The Enigma

Weight Bias Not a Problem Here? Think Again

Every now and then we have to suppress an eye roll when someone tells us that weight bias is not a relevant concern where they are. If only. We have to suppress an eyeroll and find a gentle way to encourage them to think again about the impact of weight bias in their setting.

Two fine examples showed up in the literature recently. In the International Journal of Obesity, Giovanna Muscogiuri tells us that “weight bias speaks Italian, too.” And then there is the new study by Sally Abbott documenting the pervasiveness of implicit weight bias among healthcare professionals (HCPs) working in bariatric surgery services.

Almost a Universal Experience

The research by Muscogiuri et al was an online survey conducted among members of Italian organizations for people living with obesity. They obtained responses from 408 adult respondents who, on average, had been living with obesity for 27 years. They were mostly (94 percent) females.

Among these women, 98 percent reported experiencing stigmatizing experiences. In adulthood 95 percent had such experiences, in adolescence it was 90 percent, and in childhood it was 75 percent. Most often, this was verbal mistreatment, in public, and strangers were most often the source of it. Not good.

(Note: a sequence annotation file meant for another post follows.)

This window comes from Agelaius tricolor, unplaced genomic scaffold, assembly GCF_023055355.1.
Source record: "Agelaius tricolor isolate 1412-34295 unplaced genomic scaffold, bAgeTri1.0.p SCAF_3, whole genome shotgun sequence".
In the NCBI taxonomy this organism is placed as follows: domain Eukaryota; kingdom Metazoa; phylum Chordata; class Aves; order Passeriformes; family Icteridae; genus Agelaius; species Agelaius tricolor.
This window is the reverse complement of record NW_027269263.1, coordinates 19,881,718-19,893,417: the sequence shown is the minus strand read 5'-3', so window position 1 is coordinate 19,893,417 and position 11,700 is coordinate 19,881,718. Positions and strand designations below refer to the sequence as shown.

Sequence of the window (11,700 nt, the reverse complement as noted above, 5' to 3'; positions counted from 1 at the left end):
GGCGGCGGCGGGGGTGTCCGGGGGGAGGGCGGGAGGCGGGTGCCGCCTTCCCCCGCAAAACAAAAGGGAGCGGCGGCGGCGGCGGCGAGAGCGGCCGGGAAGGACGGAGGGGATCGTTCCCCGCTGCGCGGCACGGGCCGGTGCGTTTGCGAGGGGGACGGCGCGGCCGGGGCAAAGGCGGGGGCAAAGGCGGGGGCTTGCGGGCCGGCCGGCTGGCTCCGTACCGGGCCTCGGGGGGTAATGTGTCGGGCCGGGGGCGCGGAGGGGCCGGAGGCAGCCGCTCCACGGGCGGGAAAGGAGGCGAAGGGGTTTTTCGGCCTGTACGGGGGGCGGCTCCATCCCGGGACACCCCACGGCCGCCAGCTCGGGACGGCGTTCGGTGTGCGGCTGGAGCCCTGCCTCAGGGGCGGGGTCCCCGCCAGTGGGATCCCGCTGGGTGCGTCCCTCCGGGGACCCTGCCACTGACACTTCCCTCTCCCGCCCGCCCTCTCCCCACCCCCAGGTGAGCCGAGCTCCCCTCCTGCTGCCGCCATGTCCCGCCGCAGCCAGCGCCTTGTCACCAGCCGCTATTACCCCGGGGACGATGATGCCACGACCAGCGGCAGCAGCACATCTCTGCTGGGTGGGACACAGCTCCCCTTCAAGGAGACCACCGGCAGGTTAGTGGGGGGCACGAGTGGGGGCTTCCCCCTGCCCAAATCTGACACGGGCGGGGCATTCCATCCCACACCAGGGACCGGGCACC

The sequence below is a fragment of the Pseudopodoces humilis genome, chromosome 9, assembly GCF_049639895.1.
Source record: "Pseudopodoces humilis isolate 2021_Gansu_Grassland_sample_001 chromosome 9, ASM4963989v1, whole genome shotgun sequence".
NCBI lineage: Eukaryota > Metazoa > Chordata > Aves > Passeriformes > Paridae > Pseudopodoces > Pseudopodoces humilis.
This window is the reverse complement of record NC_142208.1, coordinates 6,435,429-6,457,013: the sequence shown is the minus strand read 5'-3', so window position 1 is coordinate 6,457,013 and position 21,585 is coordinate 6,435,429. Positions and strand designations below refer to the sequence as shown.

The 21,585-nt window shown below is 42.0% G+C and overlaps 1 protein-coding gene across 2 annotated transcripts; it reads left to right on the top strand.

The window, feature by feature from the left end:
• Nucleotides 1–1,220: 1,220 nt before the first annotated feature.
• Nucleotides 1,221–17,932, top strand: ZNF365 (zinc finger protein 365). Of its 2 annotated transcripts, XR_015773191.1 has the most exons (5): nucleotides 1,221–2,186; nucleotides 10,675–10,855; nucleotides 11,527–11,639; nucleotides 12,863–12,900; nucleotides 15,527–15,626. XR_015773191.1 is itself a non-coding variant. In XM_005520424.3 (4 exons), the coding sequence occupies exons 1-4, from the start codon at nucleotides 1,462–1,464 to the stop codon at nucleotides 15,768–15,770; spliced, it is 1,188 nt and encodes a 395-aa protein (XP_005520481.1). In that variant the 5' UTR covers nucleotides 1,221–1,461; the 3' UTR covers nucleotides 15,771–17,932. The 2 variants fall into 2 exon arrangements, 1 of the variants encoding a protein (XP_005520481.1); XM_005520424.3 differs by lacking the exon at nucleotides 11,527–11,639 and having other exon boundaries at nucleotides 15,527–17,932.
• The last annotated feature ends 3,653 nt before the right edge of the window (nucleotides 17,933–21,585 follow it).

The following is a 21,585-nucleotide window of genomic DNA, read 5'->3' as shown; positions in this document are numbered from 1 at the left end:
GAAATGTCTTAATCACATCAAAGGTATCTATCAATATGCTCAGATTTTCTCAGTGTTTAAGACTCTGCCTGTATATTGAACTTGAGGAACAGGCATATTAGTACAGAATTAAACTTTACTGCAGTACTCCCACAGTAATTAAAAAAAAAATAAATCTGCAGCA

Half of HCPs in Bariatric Surgery

Equally disturbing is the data from Abbott et al. These researchers found evidence of implicit weight bias in half of the HCPs who participated in a webinar and completed an assessment for it. Clearly they know weight bias is a problem. Most of them (90 percent) agreed that obesity services are too weight focused. Nearly as many (86 percent) agreed that the ritual of weighing at every appointment was problematic.

Most of these HCPs were dietitians and psychologists. They clearly have awareness of the problem, but implicit bias is sneaky.

Putting People First

Writing in Primary Care: Clinics in Office Practice, Nina Crowley tells us this situation must change because of the impact internalized bias has on mental health. She recommends treatment strategies that unwaveringly put patients first. Token efforts will not have an impact. Everything a clinical practice does needs to start with and center upon the needs of the patient, informed by an understanding of the complex disease of obesity.

This is a tall order. But anything less creates the risk that clinicians will fall short of their obligation to do no harm.

Click here for the Muscogiuri study, here for the Abbott study, and here for the Crowley paper.

The Enigma, painting by Gustave Dore / WikiArt

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December 19, 2022

3 Responses to “Weight Bias Not a Problem Here? Think Again”

  1. December 19, 2022 at 8:42 am, Angie Golden said:

    Thank you for this reminder. I just reviewed papers for a prestigious company and found so much bias in the language of the papers! It made me sad and some were quotes from obesity expert physicians :(. We all have to be aware and it can start with our language. People first language ALWAYS

  2. December 20, 2022 at 7:07 am, ELIZABETH SCHULTZ said:

    This commentary identifies those struggling w obesity – the same social/institutional bias with inherent mental anguish exists for individuals struggling w low weight. .

    • December 20, 2022 at 8:59 am, Ted said:

      You are so right, Elizabeth, and for some people, the struggle part of it comes mainly from coping with judgmental attitudes of other people.